Specialised tech recruitment platform talent.io have just published their European Tech Salary Report for 2022. The general picture it paints is one of an economic rebound in the sector following the temporary contraction of the pandemic – an account largely in line with global trends.
The report is publicly available and, helpfully, includes summaries and key takeaways at the end of every section. For anyone with a more than passing interest in this topic, I would recommend reading the report directly.
This blog is intended to complement said report with some of my own personal takeaways, and not to repeat or replace those that are already in the document.
Before getting into the meat of the article, I have one quick caveat – although the document is titled ‘European Tech Salary Report’, readers should be aware that its scope is considerably narrower. This is a study of salary trends in a total of 5 European countries – France, Germany, Belgium, the Netherlands and the UK – the last 3 of which are represented exclusively by their respective capitals. It’s still a useful overview, it just shouldn’t be taken as representative of the tech scene in Europe as a whole. That would be a much more ambitious topic.
Having said that, here are my personal takeaways.
Germany’s Salary Lead Is Deceptive
The report by talent.io notes that “salaries of developers in Germany are some of the highest in Europe”, and indeed the numbers for Berlin, Munich and Hamburg are impressive. Only London, which must compensate for its notoriously brutal costs of living, manages to offer more.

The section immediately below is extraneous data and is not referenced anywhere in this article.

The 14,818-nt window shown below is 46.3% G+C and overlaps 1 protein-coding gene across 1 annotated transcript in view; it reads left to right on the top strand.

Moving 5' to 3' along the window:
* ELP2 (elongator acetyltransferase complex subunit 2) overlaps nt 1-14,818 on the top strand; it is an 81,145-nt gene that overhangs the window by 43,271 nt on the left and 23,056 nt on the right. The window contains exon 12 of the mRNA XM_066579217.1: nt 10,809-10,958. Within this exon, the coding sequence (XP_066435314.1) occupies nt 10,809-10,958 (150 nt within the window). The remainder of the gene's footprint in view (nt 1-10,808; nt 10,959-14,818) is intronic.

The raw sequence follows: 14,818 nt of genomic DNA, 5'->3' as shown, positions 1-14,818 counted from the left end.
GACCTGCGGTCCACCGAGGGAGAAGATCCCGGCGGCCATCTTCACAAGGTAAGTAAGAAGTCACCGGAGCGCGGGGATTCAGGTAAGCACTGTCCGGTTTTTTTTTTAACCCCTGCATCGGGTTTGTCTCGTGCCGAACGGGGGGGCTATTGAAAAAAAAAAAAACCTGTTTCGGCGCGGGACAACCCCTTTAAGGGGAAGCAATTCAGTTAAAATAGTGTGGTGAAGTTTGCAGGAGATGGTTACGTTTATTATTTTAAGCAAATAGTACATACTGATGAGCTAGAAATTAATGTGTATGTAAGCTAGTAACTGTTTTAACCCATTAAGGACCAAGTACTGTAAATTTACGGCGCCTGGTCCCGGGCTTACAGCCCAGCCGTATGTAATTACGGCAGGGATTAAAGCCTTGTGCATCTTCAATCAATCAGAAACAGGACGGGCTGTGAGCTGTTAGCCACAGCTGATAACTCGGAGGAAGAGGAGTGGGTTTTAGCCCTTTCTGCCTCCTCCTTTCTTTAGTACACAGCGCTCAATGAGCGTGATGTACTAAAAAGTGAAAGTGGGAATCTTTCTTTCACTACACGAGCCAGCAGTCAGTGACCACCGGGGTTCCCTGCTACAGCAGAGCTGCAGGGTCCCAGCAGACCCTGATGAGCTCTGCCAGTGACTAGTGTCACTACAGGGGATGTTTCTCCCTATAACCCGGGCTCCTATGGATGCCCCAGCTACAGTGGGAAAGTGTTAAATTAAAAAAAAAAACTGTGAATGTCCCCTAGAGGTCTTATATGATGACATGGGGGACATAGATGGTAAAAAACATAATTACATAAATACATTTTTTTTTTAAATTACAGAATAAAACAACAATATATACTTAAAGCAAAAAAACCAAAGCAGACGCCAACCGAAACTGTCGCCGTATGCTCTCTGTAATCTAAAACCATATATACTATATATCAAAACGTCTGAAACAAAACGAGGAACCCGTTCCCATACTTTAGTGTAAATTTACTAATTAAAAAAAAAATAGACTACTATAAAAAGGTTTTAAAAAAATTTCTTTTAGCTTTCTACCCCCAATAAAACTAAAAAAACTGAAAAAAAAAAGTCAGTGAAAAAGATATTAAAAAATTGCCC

Tech professionals with an interest in living in the Old Continent may therefore privilege Germany as a destination, but this is a classic case in which treating Europe as a level, uniform economic playing field would be a mistake.
German taxes and social security are among the highest in Europe. By comparison with France and the UK, roughly double the proportion of an average middle class salary will go in taxes, and an extra 33% in social security (this is a very rough approximation, naturally, and these figures can vary greatly depending on the industry).
Needless to say, this does translate to excellent public services and high quality of life, but developers who are in it for the money should be wary of hasty conclusions. This segues nicely into our next takeaway, which is…
Cost Of Living Is Losing Relevance As A Factor
The salaries in any given country or city have to be contextualised relative to the local cost of living, but the argument about ‘cost of living’ itself has to be contextualised. The report by talent.io is part of a growing body of evidence that location is becoming less and less important as a factor for tech recruiters.
Companies based in Berlin and London employ respectively 58% and 65% of their workers not locally but from abroad – extremely remarkable numbers. Paris in this sense is an outlier, with a solid 84% of their employees based in France.
This is not to say that cost of living is totally irrelevant. While I’m unable to find evidence to back this up, I’m pretty confident that most people would prefer to be based in the same country and city as their companies, sharing time zones, allowing them to take part in social events, streamlining taxation, etc.